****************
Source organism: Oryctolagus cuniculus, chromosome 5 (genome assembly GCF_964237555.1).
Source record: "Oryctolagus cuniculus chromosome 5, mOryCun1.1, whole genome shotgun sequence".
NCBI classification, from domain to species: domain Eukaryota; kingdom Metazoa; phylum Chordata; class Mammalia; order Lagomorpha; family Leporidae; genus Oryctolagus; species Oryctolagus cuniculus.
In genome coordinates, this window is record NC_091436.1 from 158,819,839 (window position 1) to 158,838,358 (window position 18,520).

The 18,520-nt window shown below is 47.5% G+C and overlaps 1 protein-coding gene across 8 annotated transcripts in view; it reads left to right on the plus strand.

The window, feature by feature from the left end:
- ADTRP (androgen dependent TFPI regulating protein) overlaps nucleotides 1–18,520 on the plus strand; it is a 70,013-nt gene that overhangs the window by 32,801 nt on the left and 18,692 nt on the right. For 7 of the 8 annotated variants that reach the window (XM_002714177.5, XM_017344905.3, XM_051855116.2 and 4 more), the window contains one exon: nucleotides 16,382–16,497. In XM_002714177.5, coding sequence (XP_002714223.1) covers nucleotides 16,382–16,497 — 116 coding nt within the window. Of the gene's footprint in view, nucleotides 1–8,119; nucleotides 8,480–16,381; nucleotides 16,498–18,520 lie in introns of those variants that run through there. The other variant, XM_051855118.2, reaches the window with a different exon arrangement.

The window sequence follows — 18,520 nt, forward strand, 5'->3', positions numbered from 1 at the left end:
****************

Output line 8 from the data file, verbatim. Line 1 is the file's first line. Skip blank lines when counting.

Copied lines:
The window sequence follows — 18,520 nt, forward strand, 5'->3', positions numbered from 1 at the left end: